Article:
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LightningPhoenix

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I'm probably talking total rubbish here.

Any community tends to go downhill as it expands. It's just a matter of statistics as to when it becomes a sludge pond. After all, initially it's composed of the founders and a few like-minded enthusiasts. These may well have left an already existing community to found a new one, focused tightly on some specific subject. Or they just want to escape the decay of the old community.

The next stage is the golden age: enough people so there's always something happening, not so many that there's more than the occasional lowlife (there aren't necessarily many, they're just noticeable).

After that, the floodgates open. The community attracts vast hordes of users. No matter how enlightened the policies of the staff, they can't cope with as many people as the servers can. Although the percentage of tards/lowlifes doesn't change, their actual number increases.

There is a bright spot: as the community expands, the probability of it fissioning into new sub-communities also increases. This same process can apply in miniature for those sub-communities. This does depend, however, on the parent community not having decayed into sludge. This happens when the number of tards reaches a point where it totally overwhelms the ability of the staff and sane users to block them out. At this point, the community reaches hemorrhage status: real users leave in droves, perhaps decamping to newer sites, leaving the old place to the tards.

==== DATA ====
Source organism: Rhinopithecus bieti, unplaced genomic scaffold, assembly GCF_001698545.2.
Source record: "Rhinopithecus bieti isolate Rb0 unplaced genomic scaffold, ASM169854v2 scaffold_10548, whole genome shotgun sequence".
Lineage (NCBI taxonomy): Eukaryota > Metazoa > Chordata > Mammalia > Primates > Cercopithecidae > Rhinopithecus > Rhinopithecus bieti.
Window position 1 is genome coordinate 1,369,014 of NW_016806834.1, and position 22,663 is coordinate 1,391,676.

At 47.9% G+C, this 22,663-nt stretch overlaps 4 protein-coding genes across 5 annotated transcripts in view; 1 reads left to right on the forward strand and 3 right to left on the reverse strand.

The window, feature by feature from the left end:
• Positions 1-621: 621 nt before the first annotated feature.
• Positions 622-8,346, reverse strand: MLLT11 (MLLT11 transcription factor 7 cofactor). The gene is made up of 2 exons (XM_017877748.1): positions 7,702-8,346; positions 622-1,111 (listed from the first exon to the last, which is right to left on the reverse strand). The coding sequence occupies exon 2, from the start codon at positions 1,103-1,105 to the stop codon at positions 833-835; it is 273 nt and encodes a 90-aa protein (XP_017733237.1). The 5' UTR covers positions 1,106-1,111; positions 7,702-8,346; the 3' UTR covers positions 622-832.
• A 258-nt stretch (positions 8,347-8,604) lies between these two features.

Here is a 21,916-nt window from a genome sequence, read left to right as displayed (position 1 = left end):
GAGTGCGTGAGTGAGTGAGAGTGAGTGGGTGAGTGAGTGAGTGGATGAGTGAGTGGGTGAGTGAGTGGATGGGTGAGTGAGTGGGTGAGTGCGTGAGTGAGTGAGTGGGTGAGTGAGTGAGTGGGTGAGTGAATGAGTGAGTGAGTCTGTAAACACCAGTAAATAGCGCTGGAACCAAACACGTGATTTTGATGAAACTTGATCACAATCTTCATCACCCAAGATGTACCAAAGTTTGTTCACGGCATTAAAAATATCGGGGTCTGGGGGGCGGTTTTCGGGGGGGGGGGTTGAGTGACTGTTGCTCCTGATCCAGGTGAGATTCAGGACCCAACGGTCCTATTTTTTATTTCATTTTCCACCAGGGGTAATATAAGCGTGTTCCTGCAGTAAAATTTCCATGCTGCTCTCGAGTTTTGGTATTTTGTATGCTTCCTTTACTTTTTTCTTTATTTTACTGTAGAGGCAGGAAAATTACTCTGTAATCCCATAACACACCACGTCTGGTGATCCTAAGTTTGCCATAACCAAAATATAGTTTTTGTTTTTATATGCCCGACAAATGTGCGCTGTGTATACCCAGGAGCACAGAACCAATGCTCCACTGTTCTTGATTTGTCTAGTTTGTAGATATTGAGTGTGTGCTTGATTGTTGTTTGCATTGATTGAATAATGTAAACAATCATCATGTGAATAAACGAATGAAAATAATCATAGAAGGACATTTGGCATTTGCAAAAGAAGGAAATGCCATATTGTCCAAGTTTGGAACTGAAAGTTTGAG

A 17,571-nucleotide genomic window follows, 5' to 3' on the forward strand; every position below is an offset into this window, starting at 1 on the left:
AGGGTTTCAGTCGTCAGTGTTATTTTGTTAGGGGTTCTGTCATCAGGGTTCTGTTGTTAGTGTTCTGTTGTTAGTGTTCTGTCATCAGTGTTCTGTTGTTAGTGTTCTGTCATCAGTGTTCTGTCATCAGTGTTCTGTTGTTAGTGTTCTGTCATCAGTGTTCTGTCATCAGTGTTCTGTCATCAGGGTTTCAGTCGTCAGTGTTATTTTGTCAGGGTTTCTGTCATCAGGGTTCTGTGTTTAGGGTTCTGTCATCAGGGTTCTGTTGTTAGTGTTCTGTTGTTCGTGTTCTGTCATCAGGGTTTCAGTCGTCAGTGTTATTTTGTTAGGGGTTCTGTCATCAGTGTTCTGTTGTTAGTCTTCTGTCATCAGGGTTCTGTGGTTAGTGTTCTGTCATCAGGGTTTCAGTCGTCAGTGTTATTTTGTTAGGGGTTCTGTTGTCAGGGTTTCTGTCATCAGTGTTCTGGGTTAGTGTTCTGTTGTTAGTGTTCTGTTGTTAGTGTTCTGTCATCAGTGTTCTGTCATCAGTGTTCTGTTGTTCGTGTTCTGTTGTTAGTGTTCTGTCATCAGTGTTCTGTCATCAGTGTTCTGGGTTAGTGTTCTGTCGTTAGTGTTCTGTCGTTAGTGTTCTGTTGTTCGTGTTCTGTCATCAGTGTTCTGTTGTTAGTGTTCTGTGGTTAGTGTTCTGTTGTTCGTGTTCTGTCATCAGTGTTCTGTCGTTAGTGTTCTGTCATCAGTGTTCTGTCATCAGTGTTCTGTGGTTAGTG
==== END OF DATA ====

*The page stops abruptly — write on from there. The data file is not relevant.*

The community lifecycle:

1) Founding, original enthusiasts.
2) Growth, golden age of intelligent, well-meaning users.
3) Wider popularity, tard invasion, site begins to slip into social networking/hangout spot. Multiple sub-communities in evidence.
4) Population critical mass. Staff no longer able to keep order/focus.
5) Quality decay. Users start leaving in greater and greater quantities.
6) Sludge lake. Tards overrun site. Sturgeon's law rules with iron fist.
7) Population decay. Even tards leave. Last one out closes door.
8) Death. Dusty corpse lies around until something expires or is terminated.
9) Vanishment. The Wayback Machine is the only hint of it's existence.

Of course, this doesn't fit everything. In particular, if the original focus is a game, or a series no longer putting out new content, then it might go straight from 2 to 7. In stage 8, what generally expires is hosting or DNS registration. Termination involves the owners removing parts of the site outright.
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Lifecycle of online communities by LightningPhoenix, journal